Senators ask Tillerson to probe US 'fomenting unrest' in other countries
In a letter sent to Secretary of State Rex Tillerson on Tuesday, the lawmakers express concern over reports that US foreign aid has been channeled to support “left-leaning parties” and the “progressive agenda” in places like Albania and Macedonia. The two Balkans countries are just “timely examples,” with reports of similar US meddling coming from Africa and Latin America as well, the senators wrote.
The letter was signed by Senators Mike Lee (R-Utah), James Inhofe (R-Oklahoma), Thom Tillis (R-North Carolina), Ted Cruz (R-Texas), David Perdue (R-Georgia) and Bill Cassidy (R-Louisiana).
"This includes reports of diplomats playing political favorites, USAID funds supporting extreme and sometimes violent political activists, and the US government working to marginalize the moderates and conservatives in leadership roles,”said Lee, adding that “this behavior is unacceptable and must be halted immediately.”
As examples of US interference, the senators cite the situation in Macedonia, a landlocked Balkans country once a part of Yugoslavia and currently in the throes of a political crisis featuring a restless ethnic Albanian minority.
“We have received credible reports that, over the past few years, the US Mission there has actively intervened in the party politics of Macedonia, as well as in the shaping of its media environment and civil society, often favoring left-leaning political groups over others,” the letter says. “We find these reports discouraging and, if true, highly problematic.”
Macedonia currently has a caretaker government, as no party has being able to form a majority coalition following the December 2016 election. Prime Minister Nikola Gruevski (VMRO-DPMNE) is accusing the US of pushing an alliance between Zoran Zaev’s Social Democratic Union of Macedonia (SDSM) and the ethnic Albanian Democratic Union for Integration (BDI).
Earlier this month, President Gjorge Ivanov vetoed the proposed coalition between Zaev and ethnic Albanian parties, on grounds that it could potentially “destroy” the country. As a condition of their participation in the government, Albanians are insisting on a seven-point platform – co-written by governments in Albania and Kosovo – that includes a demand to make Albanian an official language in Macedonia.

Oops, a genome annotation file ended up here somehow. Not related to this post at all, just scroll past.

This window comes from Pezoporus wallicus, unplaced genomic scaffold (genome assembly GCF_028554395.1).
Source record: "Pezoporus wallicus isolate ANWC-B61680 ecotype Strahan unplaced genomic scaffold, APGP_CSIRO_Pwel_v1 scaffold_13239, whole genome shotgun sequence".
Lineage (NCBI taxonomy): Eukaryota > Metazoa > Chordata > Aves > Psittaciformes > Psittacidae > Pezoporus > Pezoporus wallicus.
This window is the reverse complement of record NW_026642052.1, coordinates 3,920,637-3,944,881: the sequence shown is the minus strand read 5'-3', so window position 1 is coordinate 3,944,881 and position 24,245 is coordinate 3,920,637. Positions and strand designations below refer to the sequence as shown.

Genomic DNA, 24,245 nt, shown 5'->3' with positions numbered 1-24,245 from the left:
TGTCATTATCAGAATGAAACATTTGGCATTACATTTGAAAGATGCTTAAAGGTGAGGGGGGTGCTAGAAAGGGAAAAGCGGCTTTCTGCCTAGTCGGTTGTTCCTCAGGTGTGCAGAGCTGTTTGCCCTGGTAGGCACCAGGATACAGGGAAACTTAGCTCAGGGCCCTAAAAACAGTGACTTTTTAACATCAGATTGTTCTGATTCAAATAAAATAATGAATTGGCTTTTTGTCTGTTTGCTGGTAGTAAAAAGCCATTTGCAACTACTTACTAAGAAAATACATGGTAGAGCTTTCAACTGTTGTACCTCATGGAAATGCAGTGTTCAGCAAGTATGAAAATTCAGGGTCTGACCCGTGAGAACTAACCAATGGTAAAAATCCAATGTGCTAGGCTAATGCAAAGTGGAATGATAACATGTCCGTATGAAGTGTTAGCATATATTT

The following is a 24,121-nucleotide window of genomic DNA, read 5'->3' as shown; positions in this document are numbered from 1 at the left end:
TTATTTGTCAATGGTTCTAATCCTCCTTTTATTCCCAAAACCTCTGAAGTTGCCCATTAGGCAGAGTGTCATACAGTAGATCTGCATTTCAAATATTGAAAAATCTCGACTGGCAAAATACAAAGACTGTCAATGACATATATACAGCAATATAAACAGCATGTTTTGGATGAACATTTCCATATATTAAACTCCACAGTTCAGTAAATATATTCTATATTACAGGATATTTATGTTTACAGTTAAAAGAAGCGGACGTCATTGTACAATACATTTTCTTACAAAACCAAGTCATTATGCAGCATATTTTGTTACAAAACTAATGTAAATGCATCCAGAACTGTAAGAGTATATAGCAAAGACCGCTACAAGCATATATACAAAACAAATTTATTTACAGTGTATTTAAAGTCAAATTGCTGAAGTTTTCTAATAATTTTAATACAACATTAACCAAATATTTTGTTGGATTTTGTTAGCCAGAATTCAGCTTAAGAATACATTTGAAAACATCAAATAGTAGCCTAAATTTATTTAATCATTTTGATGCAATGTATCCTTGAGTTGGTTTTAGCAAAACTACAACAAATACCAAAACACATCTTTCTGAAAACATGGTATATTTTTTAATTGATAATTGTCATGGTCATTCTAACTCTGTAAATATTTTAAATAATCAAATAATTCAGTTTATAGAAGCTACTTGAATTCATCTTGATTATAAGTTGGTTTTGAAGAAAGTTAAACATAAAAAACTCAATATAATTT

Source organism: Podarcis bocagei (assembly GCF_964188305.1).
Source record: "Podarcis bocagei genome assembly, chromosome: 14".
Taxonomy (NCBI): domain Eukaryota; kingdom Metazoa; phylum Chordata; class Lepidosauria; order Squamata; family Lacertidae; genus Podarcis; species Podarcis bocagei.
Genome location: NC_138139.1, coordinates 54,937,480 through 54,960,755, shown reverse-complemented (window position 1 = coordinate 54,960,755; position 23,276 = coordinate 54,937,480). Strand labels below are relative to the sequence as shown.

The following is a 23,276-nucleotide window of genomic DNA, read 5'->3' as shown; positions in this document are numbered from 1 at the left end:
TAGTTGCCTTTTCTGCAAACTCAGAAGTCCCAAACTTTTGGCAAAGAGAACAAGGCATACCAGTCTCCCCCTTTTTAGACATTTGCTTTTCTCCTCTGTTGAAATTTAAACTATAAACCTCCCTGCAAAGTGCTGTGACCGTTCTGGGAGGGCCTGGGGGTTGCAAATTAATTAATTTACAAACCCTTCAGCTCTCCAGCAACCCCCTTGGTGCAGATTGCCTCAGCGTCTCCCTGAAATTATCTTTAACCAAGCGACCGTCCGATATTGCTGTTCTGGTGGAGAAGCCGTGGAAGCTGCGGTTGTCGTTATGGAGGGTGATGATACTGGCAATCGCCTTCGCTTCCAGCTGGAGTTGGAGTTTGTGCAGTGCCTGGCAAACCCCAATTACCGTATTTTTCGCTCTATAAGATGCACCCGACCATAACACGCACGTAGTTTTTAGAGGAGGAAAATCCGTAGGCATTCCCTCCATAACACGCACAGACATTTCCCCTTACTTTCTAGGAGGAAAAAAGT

US meddling in Albania “appears to follow a pattern of alarming activity in this volatile region,” the senators wrote, pointing to Soros organizations in that country promoting specific reforms ahead of the June 18 general election, which the opposition is threatening to boycott as unfair. Such activity is even more concerning “in light of international reports of increasing government corruption in Albania and the renewed power of drug trafficking and organized criminal groups in the country,” the letter said.
Back in 2011, Soros himself wrote about unrest in Albania to then Secretary of State Hillary Clinton, saying, “My foundation in Tirana is monitoring the situation closely and can provide independent analysis of the crisis.”
The new Trump administration should seize the moment “to review how our tax dollars are being utilized in order to halt activities that are fomenting political unrest, disrespecting national sovereignty and civil society, and ultimately undermining our attempts to build beneficial international relationships,” says the letter.
The six senators are asking for an investigation that would review “all funds associated with promoting democracy and governance and review the programs, accounts, and multiplicity of US entities involved in such activities.”
Soros’s Open Society Foundation, along with USAID and the National Endowment for Democracy, have been accused of fomenting “color revolutions” from Serbia in 2000 to Ukraine in 2014, in order to install in power governments friendly to Washington.